Codecademy – A Fun Way to Learn Programming

Learning programming through books has never been an easy task and it’s quite frustrating to learn it when you don’t tend to understand the logic. At least for a beginner it’s a heck of a job. Although having gone through several resources like, video tutorials, bookmarking online tutorials, and so on, but for some reason, you still don’t get a hang of it.

It was the same case with Zach and Ryan who were frustrated with learning how to program, and ultimately came up with an interactive way to learn programming by actually coding. They teamed up to create Codecademy, a web-based interactive programming tutorial that enables you to learn, and walks you through the basics of JavaScript.

Codecademy launched back in August 2011 and drew a whopping 250,000 visitors in its first four days and a total number of 2.1 million exercises were completed. The site teaches coding from the very basics, like declaring variables, and go as far as ‘While’ loops.

When you visit you will be prompted to complete the first lesson, which involves printing your name and finding the length (number of letters) of your name. However, as you progress, you will have to set up an account in order to save your progress and continue with the tutorials.

Codecademy - A Fun Way to Learn How to Program

The lessons are pretty straightforward and can be easily understood. It has a sidebar on the left hand of the screen, which will instruct you to perform a task. On the right, you will have a terminal where you need to enter the code and execute the same. The site interactively responds to whatever you code, be it correct or incorrect, or may prompt you to reuse something you have learned in a previous lesson, thus making you feel interested in learning and accomplishing the task.

Another interesting catch is that as you progress through the lessons, you will start to earn some points, badges and trophies. This is something which will motivate you to perform more operations and mostly without any mistakes.

Codecademy - Achievements

Go ahead, give it a try. I’m sure you’ll love it!

I just gave it a try and completed a few lessons in no time. It’s that easy –

Course Progress

Codecademy does have some pretty good investors, including Union Square Ventures, O’Reilly, SV Angel, Yuri Milner, Social+Capital Partnership, Thrive Capital, Crunch Fund, Collaborative Fund, Founder Collective, Joshua Schacter, Vivi Nevo, Naval Ravikant, and several others. Few days back, the company announced that it has managed to raise $2.5 million in funds, led by Union Square Ventures, which has allowed Codecademy to expand its operations to more countries with more manpower.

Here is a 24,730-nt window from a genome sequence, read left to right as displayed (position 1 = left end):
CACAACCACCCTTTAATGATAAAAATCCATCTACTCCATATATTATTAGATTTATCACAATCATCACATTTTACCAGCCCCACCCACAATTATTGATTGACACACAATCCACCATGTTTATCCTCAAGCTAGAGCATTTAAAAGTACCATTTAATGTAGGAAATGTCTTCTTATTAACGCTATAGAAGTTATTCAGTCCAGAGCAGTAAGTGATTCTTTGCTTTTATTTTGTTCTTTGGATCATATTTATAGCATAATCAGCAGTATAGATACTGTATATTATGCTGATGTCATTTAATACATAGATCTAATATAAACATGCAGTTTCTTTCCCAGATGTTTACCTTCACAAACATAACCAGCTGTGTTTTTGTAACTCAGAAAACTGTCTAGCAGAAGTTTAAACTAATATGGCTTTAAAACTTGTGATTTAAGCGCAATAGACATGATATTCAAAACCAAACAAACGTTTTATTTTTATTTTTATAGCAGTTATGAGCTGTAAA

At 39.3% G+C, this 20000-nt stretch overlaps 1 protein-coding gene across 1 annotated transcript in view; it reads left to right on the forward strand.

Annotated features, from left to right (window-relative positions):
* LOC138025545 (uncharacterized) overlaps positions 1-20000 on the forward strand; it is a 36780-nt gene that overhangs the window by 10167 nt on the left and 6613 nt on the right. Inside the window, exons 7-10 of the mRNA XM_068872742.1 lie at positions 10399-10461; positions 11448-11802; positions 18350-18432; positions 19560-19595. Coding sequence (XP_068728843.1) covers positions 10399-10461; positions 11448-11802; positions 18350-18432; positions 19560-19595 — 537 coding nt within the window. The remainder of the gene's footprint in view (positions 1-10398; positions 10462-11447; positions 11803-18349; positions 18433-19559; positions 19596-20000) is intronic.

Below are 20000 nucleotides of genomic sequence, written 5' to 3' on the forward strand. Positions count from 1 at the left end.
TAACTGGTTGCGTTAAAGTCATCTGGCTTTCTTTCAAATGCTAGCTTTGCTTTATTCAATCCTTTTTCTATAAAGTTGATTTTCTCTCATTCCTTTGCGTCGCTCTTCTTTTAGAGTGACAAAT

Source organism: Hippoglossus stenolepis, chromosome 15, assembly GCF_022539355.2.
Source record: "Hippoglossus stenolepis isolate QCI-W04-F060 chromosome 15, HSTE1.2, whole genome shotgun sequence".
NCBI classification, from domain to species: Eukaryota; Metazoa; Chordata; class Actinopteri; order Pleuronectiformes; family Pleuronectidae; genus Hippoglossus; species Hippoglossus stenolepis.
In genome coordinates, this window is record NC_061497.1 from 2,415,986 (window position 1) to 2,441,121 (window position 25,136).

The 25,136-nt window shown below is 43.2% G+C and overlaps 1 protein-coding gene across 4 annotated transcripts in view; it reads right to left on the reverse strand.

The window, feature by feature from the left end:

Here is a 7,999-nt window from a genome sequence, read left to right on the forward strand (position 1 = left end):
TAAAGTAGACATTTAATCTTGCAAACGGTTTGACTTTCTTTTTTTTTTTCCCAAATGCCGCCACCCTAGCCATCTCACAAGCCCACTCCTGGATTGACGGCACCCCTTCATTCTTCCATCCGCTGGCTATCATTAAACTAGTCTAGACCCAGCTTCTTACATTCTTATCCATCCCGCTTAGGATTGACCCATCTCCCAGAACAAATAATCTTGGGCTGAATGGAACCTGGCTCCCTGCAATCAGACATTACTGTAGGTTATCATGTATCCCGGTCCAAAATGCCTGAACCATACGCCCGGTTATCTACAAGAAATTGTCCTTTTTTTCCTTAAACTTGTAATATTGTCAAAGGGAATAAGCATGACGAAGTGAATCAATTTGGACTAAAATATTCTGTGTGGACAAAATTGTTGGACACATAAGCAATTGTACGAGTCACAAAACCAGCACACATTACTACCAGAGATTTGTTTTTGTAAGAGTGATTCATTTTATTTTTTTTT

They have also launched  their  first user generated course, created by – Albert Wenger, a partner at Union Square Ventures, who is the author of “Functions in JavaScript,”.

Small Basic Allows Kids to Learn Programming

After more than two years of pre-release versions of Small Basic, Microsoft has finally released Small Basic 1.0. Microsoft Small Basic attempts to put fun into computer programming. With a friendly development environment that is very easy to master, it eases students of all ages into the world of programming.

Small Basic

Small Basic is a project that is focused  on making programming accessible and easy for beginners. It consists of three distinct pieces: the language, the programming environment, and the libraries. The Language is inspired by an early variant of BASIC but is based on the modern .NET Framework. The Environment is simple but rich in features, offering beginners several of the benefits that professional programmers have come to expect. A rich set of Libraries help beginners learn by writing compelling and interesting programs. Just like the early variants of BASIC, Small Basic is imperative and doesn’t use or expose beginners to concepts like scopes, types, object orientation, and more. It consists of just 14 keywords and there isn’t a type system.